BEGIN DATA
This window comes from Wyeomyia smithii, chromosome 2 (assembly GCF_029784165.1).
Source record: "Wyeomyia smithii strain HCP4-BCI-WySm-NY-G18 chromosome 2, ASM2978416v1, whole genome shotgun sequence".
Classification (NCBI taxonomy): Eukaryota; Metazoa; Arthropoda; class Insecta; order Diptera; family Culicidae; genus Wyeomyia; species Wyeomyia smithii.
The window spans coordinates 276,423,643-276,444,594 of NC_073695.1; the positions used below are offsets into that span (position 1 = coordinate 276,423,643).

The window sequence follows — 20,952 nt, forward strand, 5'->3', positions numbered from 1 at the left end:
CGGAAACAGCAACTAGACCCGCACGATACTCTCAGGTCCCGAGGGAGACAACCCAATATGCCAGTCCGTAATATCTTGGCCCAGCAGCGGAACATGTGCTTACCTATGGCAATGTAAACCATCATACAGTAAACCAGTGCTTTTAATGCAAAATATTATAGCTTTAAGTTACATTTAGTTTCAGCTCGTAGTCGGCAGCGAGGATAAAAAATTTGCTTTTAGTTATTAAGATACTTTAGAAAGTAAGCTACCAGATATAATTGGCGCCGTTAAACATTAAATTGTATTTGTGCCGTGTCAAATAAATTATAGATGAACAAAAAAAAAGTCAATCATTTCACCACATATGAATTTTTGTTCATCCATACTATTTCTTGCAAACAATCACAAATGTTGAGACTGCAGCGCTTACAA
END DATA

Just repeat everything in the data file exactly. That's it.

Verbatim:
This window comes from Wyeomyia smithii, chromosome 2 (assembly GCF_029784165.1).
Source record: "Wyeomyia smithii strain HCP4-BCI-WySm-NY-G18 chromosome 2, ASM2978416v1, whole genome shotgun sequence".
Classification (NCBI taxonomy): Eukaryota; Metazoa; Arthropoda; class Insecta; order Diptera; family Culicidae; genus Wyeomyia; species Wyeomyia smithii.
The window spans coordinates 276,423,643-276,444,594 of NC_073695.1; the positions used below are offsets into that span (position 1 = coordinate 276,423,643).

The window sequence follows — 20,952 nt, forward strand, 5'->3', positions numbered from 1 at the left end:
CGGAAACAGCAACTAGACCCGCACGATACTCTCAGGTCCCGAGGGAGACAACCCAATATGCCAGTCCGTAATATCTTGGCCCAGCAGCGGAACATGTGCTTACCTATGGCAATGTAAACCATCATACAGTAAACCAGTGCTTTTAATGCAAAATATTATAGCTTTAAGTTACATTTAGTTTCAGCTCGTAGTCGGCAGCGAGGATAAAAAATTTGCTTTTAGTTATTAAGATACTTTAGAAAGTAAGCTACCAGATATAATTGGCGCCGTTAAACATTAAATTGTATTTGTGCCGTGTCAAATAAATTATAGATGAACAAAAAAAAAGTCAATCATTTCACCACATATGAATTTTTGTTCATCCATACTATTTCTTGCAAACAATCACAAATGTTGAGACTGCAGCGCTTACAA